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CIA director John Brennan, then the President's nominee for the position, meets with U.S. Senate Select Committee on Intelligence Chairman Dianne Feinstein (D-CA) at Feinstein's office at Hart Senate Office Building January 31, 2013 on Capitol Hill in Washington, DC.
As far as inside-the-beltway conflicts transpire, it rarely gets more serious than this. Today, in a 40-minute speech on the Senate floor, Senator Dianne Feinstein (CA) publicly accused the Central Intelligence Agency of spying on Senate staffer computers.
As reported by the LA Times, this dispute had been occurring behind the scenes. Then today, Feinstein escalated the complaint shortly before CIA Director John Brennan was scheduled to speak at a special event.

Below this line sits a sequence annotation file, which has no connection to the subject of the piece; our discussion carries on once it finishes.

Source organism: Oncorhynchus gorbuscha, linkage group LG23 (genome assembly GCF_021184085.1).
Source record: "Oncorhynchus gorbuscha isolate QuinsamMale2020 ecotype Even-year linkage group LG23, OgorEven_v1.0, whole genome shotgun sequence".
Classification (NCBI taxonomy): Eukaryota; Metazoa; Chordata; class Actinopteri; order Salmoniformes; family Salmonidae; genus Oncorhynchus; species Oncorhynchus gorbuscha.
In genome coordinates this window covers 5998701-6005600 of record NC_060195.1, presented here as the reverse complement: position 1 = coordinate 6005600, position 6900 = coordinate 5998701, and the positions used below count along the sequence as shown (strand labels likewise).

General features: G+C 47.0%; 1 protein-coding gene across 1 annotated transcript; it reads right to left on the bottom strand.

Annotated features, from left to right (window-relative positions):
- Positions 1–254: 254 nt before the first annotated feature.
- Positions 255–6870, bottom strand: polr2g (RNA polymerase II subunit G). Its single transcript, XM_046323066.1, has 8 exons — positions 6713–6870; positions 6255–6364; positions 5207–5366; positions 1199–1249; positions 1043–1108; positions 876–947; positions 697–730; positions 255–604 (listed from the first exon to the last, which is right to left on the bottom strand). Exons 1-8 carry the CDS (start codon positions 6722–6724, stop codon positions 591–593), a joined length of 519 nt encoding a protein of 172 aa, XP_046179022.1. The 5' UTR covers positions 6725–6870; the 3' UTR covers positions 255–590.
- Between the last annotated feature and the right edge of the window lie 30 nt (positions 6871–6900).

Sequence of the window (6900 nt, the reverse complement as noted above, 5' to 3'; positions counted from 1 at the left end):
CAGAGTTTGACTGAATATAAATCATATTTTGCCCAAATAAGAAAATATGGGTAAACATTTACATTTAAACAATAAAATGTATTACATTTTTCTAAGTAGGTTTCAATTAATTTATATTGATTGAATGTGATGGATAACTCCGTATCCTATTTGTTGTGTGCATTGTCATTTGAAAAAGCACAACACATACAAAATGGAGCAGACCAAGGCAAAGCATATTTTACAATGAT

His response: "We are not in any way trying to thwart the (Senate Intelligence Committee) report's progress (or) release," Brennan said at a Council on Foreign Relations event. "As far as the allegations of the CIA hacking into computers, nothing could be further from the truth."
The clash stems from a Senate investigation into CIA interrogation techniques under the George W. Bush administration. Senate staffers were reviewing hundreds of CIA documents at the agency when they reportedly gained access to an internal CIA review critical of interrogation practices. In response, it's alleged the CIA covertly tried to track the Senate staffers’ work.
If true, does it break the law and interfere with the separation of powers? Will President Obama get involved? What could come of a Justice Department investigation? How will this harm relations between the top legislator on intelligence and the powerful spy agency?
Ken Dilanian, Intelligence and National Security reporter, Los Angeles Times